Learning time for the 1st Sunday of Lent Feb 26/2023

Children’s time: A Jesus Story about choices

I want to tell you a story about Jesus. Before he became famous, and very busy helping people, and telling them about how much God loved them, he spent some time in a very quiet place. It was a place away from the town he lived in. It was a wilderness, where there were no houses, or streets, or other people. He prayed, and thought, and made plans about how he would help people.

The story says that after he’d been in this wild place for 40 days, which is a long time, he met someone called the Tempter, who tried to trick Jesus. 

The first thing this Tricky Tempter did was notice that Jesus was hungry. He’d been out in the wild place such a long time, without food. The Tempter picked up some rocks, and said, “Jesus, if you’re so special, and God has such big plans for you, I’ll bet you could get God to turn these rocks into bread, so you could have lunch.

Jesus told the Tempter, “ Nope! I’m not going to do that. It says in the Bible that we don’t live by bread alone, but by what God tells us.”

The next thing in the story was the Tempter took Jesus to a big city, and up on top of a high building, and said, “Jesus, if you’re so special, I’ll bet if you jumped off this building, before you could hit the ground, God would send angels to catch you, and keep you safe!”

Jesus said, “Nope! I’m not doing that either, Tricky Tempter. I know that God loves me, and I don’t need to ask God to prove it.”

The Tricky Tempter tried one more time. He took Jesus to another high place, the top of a very tall mountain. The story says the mountain was so tall you could stand there and see every country in the whole world. That’s one way I know this is just a story, because there is no place like that. The Tempter said to Jesus, “You and your God. You don’t need God. You should work for me, and follow me. If you do, I will make you the Boss, the Big King of all these countries. You just have to pray to me, and I will be your new God.”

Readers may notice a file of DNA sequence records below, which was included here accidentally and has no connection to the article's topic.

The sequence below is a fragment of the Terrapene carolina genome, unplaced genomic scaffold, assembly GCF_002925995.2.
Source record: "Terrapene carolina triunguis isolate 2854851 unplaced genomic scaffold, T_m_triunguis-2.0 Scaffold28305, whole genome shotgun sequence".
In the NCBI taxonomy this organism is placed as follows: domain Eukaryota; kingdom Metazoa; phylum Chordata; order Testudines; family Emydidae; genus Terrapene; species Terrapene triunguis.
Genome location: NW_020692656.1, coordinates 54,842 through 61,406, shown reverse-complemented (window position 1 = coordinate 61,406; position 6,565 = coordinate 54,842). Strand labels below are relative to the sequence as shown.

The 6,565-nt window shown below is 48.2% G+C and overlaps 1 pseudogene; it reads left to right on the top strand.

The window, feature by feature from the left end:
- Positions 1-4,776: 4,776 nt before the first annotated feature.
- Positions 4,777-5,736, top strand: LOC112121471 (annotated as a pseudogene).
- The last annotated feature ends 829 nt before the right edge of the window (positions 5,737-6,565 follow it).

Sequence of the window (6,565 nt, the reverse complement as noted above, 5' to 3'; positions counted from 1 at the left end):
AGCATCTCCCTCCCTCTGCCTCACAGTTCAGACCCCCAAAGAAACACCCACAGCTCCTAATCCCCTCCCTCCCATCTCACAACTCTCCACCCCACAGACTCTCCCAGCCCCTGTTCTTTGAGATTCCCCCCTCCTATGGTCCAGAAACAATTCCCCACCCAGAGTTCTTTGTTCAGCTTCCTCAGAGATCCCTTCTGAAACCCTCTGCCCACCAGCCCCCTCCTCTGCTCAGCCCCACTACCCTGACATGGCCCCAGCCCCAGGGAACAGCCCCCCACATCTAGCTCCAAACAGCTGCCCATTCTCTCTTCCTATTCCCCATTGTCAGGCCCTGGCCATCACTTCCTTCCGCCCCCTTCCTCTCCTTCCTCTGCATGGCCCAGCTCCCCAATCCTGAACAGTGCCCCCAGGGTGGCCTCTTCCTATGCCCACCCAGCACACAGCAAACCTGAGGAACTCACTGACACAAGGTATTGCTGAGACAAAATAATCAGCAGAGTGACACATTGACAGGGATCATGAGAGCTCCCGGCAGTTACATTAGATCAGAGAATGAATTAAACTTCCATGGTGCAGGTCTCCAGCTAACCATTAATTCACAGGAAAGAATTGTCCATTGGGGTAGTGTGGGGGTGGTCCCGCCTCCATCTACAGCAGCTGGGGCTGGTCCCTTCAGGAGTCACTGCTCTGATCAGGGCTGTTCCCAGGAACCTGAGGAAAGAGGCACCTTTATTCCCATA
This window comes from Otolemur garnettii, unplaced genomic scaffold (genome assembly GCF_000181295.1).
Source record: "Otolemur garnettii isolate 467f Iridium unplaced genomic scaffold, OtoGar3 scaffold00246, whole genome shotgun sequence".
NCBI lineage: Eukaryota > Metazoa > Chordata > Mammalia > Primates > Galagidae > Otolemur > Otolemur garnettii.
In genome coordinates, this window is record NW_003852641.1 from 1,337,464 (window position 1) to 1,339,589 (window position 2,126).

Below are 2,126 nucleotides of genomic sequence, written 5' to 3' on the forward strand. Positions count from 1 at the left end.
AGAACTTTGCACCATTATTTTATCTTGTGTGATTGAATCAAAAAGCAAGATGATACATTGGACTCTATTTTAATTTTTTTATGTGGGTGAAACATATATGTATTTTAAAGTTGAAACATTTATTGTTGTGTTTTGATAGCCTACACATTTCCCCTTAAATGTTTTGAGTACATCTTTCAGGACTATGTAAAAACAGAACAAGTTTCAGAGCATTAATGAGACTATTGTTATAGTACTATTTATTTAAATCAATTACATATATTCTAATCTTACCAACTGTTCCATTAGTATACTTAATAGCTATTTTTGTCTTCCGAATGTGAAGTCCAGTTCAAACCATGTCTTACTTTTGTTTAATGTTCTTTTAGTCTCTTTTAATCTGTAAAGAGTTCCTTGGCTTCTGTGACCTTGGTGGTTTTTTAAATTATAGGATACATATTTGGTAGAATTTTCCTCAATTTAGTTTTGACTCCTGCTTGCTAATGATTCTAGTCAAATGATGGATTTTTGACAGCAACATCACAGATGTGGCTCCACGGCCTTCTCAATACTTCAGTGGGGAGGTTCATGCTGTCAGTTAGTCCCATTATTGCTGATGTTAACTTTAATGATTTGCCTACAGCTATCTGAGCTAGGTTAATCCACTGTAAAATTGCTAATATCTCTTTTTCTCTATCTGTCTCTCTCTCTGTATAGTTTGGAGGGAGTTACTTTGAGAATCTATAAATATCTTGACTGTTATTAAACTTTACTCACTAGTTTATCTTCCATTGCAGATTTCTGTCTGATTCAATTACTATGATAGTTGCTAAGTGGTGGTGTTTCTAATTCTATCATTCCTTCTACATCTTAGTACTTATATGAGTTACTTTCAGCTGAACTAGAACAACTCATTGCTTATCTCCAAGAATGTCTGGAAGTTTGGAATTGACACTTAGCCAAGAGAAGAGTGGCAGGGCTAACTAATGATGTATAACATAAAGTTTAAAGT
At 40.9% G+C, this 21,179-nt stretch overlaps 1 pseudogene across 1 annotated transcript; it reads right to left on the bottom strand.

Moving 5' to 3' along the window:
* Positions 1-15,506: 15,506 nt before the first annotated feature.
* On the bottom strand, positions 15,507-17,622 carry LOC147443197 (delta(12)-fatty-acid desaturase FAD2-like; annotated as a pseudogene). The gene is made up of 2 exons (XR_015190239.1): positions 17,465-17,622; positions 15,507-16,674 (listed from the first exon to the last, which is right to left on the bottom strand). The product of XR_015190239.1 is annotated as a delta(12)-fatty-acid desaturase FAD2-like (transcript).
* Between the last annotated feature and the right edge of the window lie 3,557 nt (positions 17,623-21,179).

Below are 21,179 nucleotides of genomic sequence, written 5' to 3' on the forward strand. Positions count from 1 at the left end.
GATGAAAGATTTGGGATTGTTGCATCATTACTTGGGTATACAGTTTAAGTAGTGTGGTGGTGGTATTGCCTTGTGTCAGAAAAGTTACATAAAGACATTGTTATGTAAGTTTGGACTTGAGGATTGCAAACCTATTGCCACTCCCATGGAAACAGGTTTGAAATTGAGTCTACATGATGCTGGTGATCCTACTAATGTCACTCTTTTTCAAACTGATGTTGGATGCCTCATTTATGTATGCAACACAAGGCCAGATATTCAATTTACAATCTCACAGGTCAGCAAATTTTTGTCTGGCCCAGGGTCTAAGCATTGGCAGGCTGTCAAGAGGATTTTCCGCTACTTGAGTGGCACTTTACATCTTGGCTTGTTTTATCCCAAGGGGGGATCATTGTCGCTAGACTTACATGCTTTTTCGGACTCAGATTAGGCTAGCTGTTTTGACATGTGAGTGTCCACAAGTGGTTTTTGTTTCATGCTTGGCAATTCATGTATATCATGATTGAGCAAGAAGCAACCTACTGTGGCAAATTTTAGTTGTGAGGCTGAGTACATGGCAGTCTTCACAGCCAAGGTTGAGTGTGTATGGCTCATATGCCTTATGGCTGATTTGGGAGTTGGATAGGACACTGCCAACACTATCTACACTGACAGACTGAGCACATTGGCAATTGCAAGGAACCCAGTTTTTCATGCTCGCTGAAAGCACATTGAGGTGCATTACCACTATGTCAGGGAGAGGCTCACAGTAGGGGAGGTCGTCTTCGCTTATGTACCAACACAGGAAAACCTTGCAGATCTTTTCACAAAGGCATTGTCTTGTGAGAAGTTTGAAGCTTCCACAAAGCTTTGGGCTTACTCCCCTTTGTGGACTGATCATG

Jesus said, “Nope! I’m not doing any of those things, you Tricky Tempter. There is only one God, and it’s not you! You are trying to distract me from my job of telling people how much God loves them. Take a hike.”

The Tricky Tempter disappeared. God sent some angels to see if Jesus was all right, and he was.

Learning Time: Saying No and Saying Yes

Do you have people in your life to whom you have difficulty saying no? We are, in many ways, conditioned to say yes. It’s often seen as the polite thing to do. I appreciate that, especially when I’m the one asking for something.

It’s an important aspect of growth, as we become individuals, to build the capacity to say no. It’s a big deal, to go against the plans and will of the big people in your life, and just say, “No!”. Imagine a little person trying that out for the first time, with no idea what might happen.

Most of us want that for our kids, to be individuals. We may not always appreciate it, when they do begin to demonstrate they have minds of their own.

“Please eat your peas.” “No!”

“Did you break the lamp?” “No!”

“Do you need a time out?” “No!”

“It’s time for bed.” “No!”

The other extreme of course, is not being able to say no. Churches depends on the countless hours of dedicated work of volunteers, who are more likely to say “yes” than “no” when they are asked to help, or even when no one has asked, but they see a thing that needs doing.

This is a two-sided coin. The good side is that’s how we get the work done, keep things going. The less good side is that too often, those who say yes, say yes so often that it is possible for them to be stretched too thin, be over-committed, and exhausted. It can be soul-draining. 

Sometimes those who give so much of their time to doing in the church, no longer feel like they have time, or permission, or energy, or the will, to slow down, and sit in quiet, and just be with God.

I have noticed one thing no one has said no to, is the pause for silent prayer we build into Sunday morning worship. Some say it could be longer. That may just mean they’d be happy with a shorter sermon.